On the Road to Freedom: Harriet Tubman
YONKERS, NY -- In celebration of Women’s Month and Harriet Tubman’s 201st birthday, Vinnie Bagwell will reveal her latest contribution to the public-art landscape “On the Road to Freedom: Harriet Tubman”. Bagwell has created a 7-foot sculpture of a young abolitionist fueled with hope and determination. The sculpture was available for viewing , last Saturday, March 4th, at the Vinnie Bagwell Studio, 92 Main Street, Loft 204, Yonkers, New York 10701.
The City of Niagara Falls commissioned the 7 foot sculpture of the abolitionist icon and it was funded by New York State Parks, Recreation, and Historic Preservation.
Harriet Tubman was 29 years old when she became a conductor on the Underground Railroad. Thus, Bagwell says, “I chose to portray her young as a call to action that renews inspiration for young people to serve a purpose for the larger good”. Bagwell thinks it’s important to invite the community into the process of creating art for public places and believes the beauty of public art is accessibility. She says, “I am an advocate of experiential learning and make outreach efforts that draw the community-at-large into the creative process. My artwork speaks to the viewer, and they are meant to be engaged.” The sculpture is scheduled for bronze casting and will be installed outside of the Underground Railroad Heritage Museum in Niagara Falls, New York, in fall of 2023.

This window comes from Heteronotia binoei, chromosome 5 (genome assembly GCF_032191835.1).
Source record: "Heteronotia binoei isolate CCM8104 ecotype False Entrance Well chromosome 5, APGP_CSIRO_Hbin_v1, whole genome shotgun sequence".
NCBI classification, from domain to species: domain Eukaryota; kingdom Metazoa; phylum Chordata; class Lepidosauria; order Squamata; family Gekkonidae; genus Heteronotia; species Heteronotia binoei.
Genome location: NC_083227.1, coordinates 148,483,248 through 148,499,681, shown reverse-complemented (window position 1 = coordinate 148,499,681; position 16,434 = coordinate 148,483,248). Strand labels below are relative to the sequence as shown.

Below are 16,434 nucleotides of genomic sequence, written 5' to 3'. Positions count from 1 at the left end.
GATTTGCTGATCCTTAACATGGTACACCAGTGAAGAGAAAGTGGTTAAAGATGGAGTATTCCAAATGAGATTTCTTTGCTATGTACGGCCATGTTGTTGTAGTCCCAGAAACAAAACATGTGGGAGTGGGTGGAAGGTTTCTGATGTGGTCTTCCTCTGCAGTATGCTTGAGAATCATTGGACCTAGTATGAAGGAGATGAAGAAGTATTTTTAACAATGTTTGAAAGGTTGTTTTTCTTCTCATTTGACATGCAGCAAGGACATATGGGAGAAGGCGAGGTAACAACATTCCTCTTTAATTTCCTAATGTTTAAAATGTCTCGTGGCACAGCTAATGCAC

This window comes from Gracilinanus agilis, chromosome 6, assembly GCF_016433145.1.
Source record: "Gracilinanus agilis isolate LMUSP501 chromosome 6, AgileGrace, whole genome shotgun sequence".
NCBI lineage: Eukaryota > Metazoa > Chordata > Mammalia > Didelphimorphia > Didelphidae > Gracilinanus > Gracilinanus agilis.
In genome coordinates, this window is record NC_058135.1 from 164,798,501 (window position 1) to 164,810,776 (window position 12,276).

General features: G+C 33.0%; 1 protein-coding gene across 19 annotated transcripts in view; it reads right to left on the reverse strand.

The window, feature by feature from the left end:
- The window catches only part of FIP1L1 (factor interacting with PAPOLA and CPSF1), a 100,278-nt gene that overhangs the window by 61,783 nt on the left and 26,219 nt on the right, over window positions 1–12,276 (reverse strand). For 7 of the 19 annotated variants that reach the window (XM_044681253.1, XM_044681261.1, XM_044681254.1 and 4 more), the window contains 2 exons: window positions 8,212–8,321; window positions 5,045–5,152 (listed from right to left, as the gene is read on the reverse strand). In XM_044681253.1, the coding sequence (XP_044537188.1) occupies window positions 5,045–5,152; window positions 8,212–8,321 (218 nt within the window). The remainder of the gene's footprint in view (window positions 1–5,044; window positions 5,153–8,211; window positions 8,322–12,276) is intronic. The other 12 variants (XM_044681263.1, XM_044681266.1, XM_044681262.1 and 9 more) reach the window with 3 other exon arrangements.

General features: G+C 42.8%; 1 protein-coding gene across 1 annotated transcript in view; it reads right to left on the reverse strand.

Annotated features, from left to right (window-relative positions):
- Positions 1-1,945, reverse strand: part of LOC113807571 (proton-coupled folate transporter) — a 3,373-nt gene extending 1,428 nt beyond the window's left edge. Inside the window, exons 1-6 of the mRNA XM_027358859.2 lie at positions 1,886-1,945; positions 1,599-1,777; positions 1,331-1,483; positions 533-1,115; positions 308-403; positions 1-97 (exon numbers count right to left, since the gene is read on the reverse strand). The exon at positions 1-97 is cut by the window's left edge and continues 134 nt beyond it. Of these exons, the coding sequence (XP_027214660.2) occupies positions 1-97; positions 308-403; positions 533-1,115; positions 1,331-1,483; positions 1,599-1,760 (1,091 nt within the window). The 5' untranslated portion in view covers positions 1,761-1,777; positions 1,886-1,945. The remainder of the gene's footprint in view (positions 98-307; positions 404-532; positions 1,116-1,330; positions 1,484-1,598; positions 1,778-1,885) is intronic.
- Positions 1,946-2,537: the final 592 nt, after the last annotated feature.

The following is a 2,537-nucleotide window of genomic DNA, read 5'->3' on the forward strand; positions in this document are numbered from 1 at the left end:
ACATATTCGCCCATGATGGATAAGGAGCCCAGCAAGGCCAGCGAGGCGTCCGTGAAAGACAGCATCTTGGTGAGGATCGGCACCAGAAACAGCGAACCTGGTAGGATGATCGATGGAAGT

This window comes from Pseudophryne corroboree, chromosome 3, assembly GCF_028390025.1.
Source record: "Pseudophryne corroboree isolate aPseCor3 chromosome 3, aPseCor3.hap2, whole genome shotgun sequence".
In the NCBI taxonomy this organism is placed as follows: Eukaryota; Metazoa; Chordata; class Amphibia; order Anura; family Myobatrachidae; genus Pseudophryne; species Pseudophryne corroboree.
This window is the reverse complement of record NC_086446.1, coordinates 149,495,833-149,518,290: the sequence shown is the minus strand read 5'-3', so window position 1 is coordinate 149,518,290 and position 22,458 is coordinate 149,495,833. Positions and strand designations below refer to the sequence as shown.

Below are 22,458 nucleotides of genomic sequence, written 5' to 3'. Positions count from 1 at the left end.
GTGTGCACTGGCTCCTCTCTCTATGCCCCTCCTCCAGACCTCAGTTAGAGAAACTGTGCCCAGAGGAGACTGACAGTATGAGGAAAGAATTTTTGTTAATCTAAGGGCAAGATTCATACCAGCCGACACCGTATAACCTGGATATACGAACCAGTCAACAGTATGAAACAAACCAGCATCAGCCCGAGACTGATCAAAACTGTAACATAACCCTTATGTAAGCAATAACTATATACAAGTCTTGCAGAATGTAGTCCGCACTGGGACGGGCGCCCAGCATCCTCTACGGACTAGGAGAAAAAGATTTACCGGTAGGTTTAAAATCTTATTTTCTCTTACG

Public art is one of the most powerful ways to impact society. Bagwell’s sculptures showcase Black achievement in the context of American history. Vinnie Bagwell is leaving her artistic footprint across the country: “Yesterday”, a public artwork to honor enslaved Africans in Irvington, NY, will be installed this spring. “The Reverend James Lawson, Jr.”, a 6’ bronze of the Civil Rights Movement’s tactician for all of the major protest marches, is being commissioned by Penn State Fayette. Bagwell is also working on the final designs for a life-sized “Mary Burnett Talbert” for Buffalo and “Victory Beyond Sims” is to replace the J.Marion Sims sculpture removed from Fifth Avenue at 103rd Street, commissioned by the City of New York. She’s also a finalist for Binghamton’s call for artists for a signature public artwork of Harriet Tubman for Binghamton University.
Vinnie Bagwell has several public artworks in New York: “Sojourner Truth” at the welcome center at the Walkway Over the Hudson in Highland, “The Enslaved Africans Rain Garden” in Yonkers on the Hudson, “Frederick Douglass Circle” at Hofstra University in Hempstead, and “The First Lady of Jazz Ella Fitzgerald” in Yonkers, the first public artwork of a contemporary African-American woman to be commissioned by a municipality in the United States. The creative genius of Vinnie Bagwell’s sculptures gives voice to the ancestor’s stories and meaning to their legacies.
For guest access to the “On the Road to Freedom: Harriet Tubman” reveal contact: Sculptor Vinnie Bagwell | VinnieBagwell@yahoo.com